30 August 2013

Nuts, Seeds and Grains

The kind of bread we are consuming today is a far cry from the bread consumed by ancient populations. This sentence can be applied to any kind of nuts, seeds and grains.

These plant foods contain anti-nutrients (for instance, phytic acid), which prevent proper digestion. In Chris Kresser's article: Another reason you shouldn’t go nuts on nuts, you can find more details about the phytic acid content of different foods. From an evolutionary point of view this makes sense: plants have no other protection from "predators" than the storage of toxins in the husk and, to a lesser extent, in the grain itself. The purpose of the grain is to avoid digestion by the animal's digestive juices, and end up intact a few miles away from the mother plant. This is the way plants propagate.

Fruits function pretty much the same way, the difference is that their seeds (usually indigestible) are coated with a delicious sweet layer. This attracts birds and other predators, thus increasing the plant's chances for propagation.

Traditional societies knew how to prepare grains to remove toxins. They also knew that raw grains and nuts were not digestible. These methods of preparation include:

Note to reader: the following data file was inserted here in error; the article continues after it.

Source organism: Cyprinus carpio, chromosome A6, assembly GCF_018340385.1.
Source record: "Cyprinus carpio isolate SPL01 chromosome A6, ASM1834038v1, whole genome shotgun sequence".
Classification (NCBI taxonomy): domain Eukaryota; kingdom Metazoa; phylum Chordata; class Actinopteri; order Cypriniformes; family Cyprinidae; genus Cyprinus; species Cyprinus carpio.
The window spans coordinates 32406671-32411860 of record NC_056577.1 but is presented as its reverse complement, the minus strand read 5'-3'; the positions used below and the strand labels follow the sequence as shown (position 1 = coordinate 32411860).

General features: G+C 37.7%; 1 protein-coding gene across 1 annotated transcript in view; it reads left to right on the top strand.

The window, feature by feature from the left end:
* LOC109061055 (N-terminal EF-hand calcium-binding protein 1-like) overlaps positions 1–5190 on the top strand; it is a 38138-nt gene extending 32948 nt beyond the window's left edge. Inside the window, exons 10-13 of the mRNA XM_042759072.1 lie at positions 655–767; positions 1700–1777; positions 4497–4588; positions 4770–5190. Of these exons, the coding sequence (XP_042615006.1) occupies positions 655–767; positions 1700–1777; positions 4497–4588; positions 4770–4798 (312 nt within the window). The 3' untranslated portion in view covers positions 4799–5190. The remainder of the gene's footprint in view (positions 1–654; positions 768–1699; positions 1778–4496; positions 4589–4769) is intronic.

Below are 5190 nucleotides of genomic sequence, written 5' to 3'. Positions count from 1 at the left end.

• fermentation
  • sprouting
  • milling
  • heating (cooking)
If we skip some of the steps, we end up with the conventional white bread so commonly consumed. Our body is not used to process this new food. We are especially not used to the amounts of carbohydrates our civilized diet is based on.

I would like to emphasize again that all deficiency diseases appeared in populations where grain consumption was the highest. Interestingly, populations with a diet high in animal fat and meat, did not display symptoms of deficiency diseases, including scurvy (vitamin C deficiency). For more: Vitamin and Mineral Deficiencies.

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